Chapter 7 : A Family Affair
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The steamer trunk yawned open in Astoria’s room like a hungry mouth, but there was nothing more to feed it. She had finished all the packing--robes and ties and stackable cauldrons, dried valerian and lavender, and an expensive pot of invisible ink. It was funny, a little, how easy it was to pack up the unimportant bits. Her restless mind, however, refused to be stowed away; her cracked and throbbing heart would not be bundled up and stashed safely. Try as she might, she couldn’t stop thinking, couldn’t stop feeling.
And now she was being maudlin, which made it all the worse.
Astoria smoothed her fingers over the soft weave of her black cashmere cardigan as she laid it atop the rest of the carefully packed items. Her trunk seemed unusually empty. Astoria had little use for keepsakes; there weren’t that many things she wanted to remember, anyway.
She reached a hand into the trunk, careful not to disrupt anything as she sorted through the layers, but everything was precisely as it should be. Nothing more to fuss over. Astoria sighed, tapping her fingernails against the brass-plated corners of the wooden chest. She had been trying to distract herself for days, rearranging furniture, packing and repacking, writing essays that wouldn’t be due for weeks. She had even stumbled into the kitchen one night after waking from a nightmare, her head dancing with shadowy skulls wreathed in serpents, their eye sockets glimmering with an inscrutable grey gaze. She had alphabetised half the ingredients in the pantry before Filly had come in, her enormous eyes wide with scandalised surprise, and shooed her away.
But, try as she might, she couldn’t keep her thoughts from straying to him.
Astoria prodded at the memory. Her restless mind was a tongue worrying a sore tooth to soothe it where only a drill would do. She knew she ought to stop thinking about what had happened--tuck the whole affair away and continue on as if it had never occurred, but eyes like storm clouds haunted her hours, dreaming and waking.
In real life, puzzles didn’t have missing pieces. There were only the clues you hadn’t been clever enough to uncover.
What Astoria couldn’t understand was why he had let her get away with it. She had briefly considered the possibility that he was a plant, a secret member of the Resistance who had burrowed his way into the Death Eater elite, but quickly dismissed the idea. He had intended on giving her up--she was sure of it.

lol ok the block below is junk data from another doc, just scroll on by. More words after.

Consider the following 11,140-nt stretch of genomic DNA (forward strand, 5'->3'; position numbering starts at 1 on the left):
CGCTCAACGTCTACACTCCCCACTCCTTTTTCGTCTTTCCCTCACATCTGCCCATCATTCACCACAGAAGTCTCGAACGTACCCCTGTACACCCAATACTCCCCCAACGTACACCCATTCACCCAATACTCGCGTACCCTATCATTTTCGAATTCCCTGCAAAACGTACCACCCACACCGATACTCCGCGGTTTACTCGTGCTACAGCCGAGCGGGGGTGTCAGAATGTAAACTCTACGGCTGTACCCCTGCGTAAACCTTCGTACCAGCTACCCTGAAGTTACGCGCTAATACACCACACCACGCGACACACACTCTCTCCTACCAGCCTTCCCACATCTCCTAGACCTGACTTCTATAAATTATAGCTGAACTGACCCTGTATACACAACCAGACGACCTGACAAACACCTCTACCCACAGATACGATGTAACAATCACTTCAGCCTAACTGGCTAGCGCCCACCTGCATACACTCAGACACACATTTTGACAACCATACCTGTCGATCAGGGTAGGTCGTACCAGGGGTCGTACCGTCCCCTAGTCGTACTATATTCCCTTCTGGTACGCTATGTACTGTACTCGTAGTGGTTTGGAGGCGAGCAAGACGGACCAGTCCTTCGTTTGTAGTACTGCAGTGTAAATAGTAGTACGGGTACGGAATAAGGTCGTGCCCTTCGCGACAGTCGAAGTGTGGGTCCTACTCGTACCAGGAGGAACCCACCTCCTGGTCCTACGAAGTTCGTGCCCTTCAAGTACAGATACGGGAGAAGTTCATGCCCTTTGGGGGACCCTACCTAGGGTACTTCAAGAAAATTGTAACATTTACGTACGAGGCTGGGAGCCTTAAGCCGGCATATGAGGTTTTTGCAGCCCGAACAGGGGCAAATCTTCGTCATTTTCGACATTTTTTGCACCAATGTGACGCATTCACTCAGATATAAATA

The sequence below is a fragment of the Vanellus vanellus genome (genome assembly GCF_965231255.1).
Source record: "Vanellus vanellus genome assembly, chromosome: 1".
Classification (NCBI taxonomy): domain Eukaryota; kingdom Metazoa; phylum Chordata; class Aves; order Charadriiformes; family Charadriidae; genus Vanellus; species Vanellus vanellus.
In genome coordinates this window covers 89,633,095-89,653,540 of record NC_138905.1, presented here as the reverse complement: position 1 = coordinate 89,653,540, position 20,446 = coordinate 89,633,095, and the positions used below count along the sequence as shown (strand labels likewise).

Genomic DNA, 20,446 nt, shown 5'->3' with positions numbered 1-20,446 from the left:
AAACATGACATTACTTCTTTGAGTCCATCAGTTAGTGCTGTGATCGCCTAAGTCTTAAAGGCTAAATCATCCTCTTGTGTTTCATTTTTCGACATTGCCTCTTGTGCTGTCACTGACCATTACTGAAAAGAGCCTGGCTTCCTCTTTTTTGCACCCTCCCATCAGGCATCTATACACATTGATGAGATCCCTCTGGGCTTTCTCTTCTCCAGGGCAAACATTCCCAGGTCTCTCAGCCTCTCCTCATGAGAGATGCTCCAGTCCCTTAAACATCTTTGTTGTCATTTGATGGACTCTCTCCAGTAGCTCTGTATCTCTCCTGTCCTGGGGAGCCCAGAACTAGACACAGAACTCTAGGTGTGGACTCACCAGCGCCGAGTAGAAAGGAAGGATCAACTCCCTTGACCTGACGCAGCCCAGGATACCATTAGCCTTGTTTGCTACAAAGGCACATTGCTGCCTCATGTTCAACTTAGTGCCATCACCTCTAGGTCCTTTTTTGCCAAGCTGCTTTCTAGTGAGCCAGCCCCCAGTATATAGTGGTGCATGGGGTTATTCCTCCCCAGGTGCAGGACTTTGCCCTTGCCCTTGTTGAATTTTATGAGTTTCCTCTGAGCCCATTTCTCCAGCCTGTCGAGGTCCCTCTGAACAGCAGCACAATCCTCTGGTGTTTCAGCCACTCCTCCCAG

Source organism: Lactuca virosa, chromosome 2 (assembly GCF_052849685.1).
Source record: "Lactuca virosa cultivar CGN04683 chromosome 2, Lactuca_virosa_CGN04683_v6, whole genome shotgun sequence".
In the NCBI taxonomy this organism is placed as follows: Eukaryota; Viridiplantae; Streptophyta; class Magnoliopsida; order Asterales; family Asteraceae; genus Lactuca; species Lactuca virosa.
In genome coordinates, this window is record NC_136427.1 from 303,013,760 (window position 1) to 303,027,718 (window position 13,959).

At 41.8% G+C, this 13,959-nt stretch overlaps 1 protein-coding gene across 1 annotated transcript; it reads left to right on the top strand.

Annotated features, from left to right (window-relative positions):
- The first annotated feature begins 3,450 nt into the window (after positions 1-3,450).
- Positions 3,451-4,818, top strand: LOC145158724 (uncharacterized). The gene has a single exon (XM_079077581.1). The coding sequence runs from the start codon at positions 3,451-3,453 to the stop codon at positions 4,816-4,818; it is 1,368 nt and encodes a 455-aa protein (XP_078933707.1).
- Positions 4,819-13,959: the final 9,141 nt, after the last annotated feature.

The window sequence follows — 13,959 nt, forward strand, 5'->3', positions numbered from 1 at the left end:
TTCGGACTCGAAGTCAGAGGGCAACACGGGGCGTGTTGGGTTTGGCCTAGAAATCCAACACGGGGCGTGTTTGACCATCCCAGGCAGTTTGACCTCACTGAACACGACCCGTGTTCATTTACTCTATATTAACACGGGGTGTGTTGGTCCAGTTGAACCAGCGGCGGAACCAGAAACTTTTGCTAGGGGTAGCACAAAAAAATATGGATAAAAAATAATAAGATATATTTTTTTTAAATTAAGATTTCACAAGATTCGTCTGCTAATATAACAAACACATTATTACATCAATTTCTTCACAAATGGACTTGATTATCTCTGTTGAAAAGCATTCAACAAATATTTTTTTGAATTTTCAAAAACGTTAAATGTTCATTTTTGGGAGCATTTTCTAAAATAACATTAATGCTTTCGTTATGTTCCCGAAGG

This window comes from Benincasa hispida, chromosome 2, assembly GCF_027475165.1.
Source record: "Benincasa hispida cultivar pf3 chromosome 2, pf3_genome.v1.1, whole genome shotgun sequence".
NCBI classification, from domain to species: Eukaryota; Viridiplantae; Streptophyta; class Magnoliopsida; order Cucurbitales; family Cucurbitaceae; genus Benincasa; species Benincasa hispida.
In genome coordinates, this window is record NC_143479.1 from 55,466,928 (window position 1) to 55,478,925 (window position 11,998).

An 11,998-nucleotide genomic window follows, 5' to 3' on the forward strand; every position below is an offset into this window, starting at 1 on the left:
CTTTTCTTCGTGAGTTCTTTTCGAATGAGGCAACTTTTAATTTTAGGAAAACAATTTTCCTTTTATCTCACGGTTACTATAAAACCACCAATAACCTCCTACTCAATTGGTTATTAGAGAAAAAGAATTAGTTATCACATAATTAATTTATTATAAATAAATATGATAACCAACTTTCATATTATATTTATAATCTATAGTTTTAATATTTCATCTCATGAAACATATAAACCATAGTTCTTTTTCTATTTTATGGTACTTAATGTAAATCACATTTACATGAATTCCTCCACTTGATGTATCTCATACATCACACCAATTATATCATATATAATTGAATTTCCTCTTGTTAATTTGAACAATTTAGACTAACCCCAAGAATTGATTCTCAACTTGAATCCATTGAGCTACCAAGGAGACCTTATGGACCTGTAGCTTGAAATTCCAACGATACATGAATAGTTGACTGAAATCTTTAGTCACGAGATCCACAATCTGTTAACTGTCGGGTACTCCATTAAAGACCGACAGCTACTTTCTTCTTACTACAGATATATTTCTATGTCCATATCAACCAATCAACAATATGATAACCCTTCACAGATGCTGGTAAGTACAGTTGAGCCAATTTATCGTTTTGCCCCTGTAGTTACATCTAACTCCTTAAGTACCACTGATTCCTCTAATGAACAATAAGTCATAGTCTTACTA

So what had changed?
Could it have been her words? She hadn’t truly been trying to convince him to see the Dark Lord differently, but to stall him, when she spoke of the precariousness of his position. However, it was possible he had taken her warning to heart. It seemed unlikely that she had pricked his conscience--wouldn’t one of the so-called “traitors” who were truly innocent be more likely to do that? Astoria was as guilty as they came.
Perhaps he simply tired of being pushed around by Greyback and had used her in a power play. Perhaps there was something he had seen in her mind which had changed his. Perhaps...
It was a proper rabbit hole, to be sure.
Her train of thought was, thankfully, interrupted by a polite tap at the door.
The door swung open on silent hinges and a large pair of pricked, bat-like ears peeked their way around the frame, followed by a pair of luminous, protuberant eyes. Upon seeing the orderly state of the room her tiny elfin nose twitched and she stepped the rest of the way across the threshold.
Filly had been the Greengrasses’ house-elf for longer than Astoria had been alive, and came from a long line of elves loyal to the family. Filly was dressed in a pink babydoll-style dress that had been pieced together from a thin fleece baby blanket and was overlaid with lace doilies. In younger years, it had been a game they had played, with Astoria finding odds and ends to create outfits from, since she couldn’t give the elf actual clothes. Lavinia Greengrass had never seen the point in keeping elves dressed in rags, remarking that it was unsightly and reflected poorly on the house.
Filly propped thin hands on her hips as her bulbous eyes surveyed the impeccably clean space. Astoria had forgotten to leave what Daphne had always called her sister’s “consolation messes”--a few broken quills, crumpled magazine pages and the like. Astoria was always the tidy sort, but there was nothing a house-elf hated more than having nothing to fix.
“Mistress,” the little elf greeted, performing a quick curtsy that Astoria could never convince her to omit. She then watched as Filly homed in on her school trunk. “Mistress’s belongings are already packed?”
Astoria nodded tiredly, standing up and easing the lid of her trunk shut. “All finished,” she announced, brushing imaginary dust off her skirt.
The elf’s nose wrinkled in disapprobation. “Filly would have packed for you, Mistress.”
A wry smile tugged at Astoria’s mouth “I promise I’m quite all right, Filly. I can scarcely imagine how we’d survive without you, but some things I can manage on my own.”
Filly sniffed. “Would Mistress like for me to bring up a tray?”
“A tray? I thought that...”
Astoria trailed off. She had not eaten with her father since she’d been back. Daphne was supposed to come home for the second half of the holiday, but had sent a note saying that she had decided to extend her visit with the Parkinsons. Astoria had read the missive and promptly tossed it into the fire.
She could understand why her sister might not want to return to Greengrass Hall; could understand it, but that didn’t mean she would forgive it.